Agia Kyriaki Monastery, situated 12km south of Chania near Varypetro, was once a collection of ruins in 1992 but has since been restored into a picturesque monastery on the island of Crete.
The monastery is a dependency of the female monastery of Chrysopigi near Chania and is nestled in a stunning area featuring a protected grove, a small canyon with a river, and several cavernous churches that can be reached via stone-paved trails.
The monastery’s church is dedicated to the Transfiguration (celebrated on 6 August) and also commemorates Agia Kyriaki fest (7 July). The temple is situated in the heart of the monastic enclosure, surrounded by nuns’ cells and other structures. Cavernous chapels of St. Anthony (17 January), the Holy Seven Children (4 August), Saint Silouan the Athonite (24 September), and the Martyrs of Crete (23 June) can be found around the monastery.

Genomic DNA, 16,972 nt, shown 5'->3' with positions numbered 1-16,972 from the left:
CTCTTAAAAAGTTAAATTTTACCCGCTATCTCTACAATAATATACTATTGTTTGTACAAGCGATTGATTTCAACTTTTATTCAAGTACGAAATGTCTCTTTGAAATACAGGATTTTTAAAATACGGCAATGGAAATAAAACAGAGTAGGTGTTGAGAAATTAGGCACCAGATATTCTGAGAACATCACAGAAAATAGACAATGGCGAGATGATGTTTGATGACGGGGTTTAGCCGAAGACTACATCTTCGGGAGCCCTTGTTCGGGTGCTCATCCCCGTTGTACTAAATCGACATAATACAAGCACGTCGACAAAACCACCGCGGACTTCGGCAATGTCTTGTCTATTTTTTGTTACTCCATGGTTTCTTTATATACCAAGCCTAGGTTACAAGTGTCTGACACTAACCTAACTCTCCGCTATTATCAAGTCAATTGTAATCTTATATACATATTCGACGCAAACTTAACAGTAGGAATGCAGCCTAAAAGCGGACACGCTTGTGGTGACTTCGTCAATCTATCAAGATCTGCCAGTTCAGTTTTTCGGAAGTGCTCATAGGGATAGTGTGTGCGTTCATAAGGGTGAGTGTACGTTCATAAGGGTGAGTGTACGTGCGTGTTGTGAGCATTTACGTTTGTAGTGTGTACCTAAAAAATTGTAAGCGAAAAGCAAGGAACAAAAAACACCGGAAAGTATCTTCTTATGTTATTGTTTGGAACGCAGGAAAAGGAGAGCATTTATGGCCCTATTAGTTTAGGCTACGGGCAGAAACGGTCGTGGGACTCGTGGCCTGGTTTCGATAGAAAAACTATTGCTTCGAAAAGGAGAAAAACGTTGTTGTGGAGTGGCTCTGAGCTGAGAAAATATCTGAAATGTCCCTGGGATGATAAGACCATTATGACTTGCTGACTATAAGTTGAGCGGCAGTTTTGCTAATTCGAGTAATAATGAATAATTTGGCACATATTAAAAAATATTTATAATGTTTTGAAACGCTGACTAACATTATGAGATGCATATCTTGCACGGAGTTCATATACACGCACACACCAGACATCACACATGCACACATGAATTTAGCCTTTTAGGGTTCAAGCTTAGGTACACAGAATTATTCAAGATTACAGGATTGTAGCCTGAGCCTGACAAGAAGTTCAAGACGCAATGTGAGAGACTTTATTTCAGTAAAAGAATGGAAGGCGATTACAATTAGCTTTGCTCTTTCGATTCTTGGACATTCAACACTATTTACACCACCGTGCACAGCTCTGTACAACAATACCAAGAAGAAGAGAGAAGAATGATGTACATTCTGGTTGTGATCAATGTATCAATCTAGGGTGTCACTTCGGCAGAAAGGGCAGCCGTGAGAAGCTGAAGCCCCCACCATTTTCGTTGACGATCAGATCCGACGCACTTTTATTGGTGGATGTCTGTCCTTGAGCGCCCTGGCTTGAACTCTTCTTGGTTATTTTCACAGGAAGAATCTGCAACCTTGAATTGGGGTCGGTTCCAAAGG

The Center of Orthodoxy and Ecology, managed by Chrysopigi Monastery, is housed within the monastery and offers educational environmental programs. Additionally, the restored 16th-century olive mill, now serving as the nuns’ dining room, is worth a visit.
During the Turkish occupation, the monastery served as a refuge for rebels. In 1866, the first Pancretian Meeting took place here, during which representatives from all provinces drafted a memorandum for the Sultan and the Great Powers (Russia, Britain, France). A subsequent meeting was held at the monastery, where the Union of Crete with Greece was requested.
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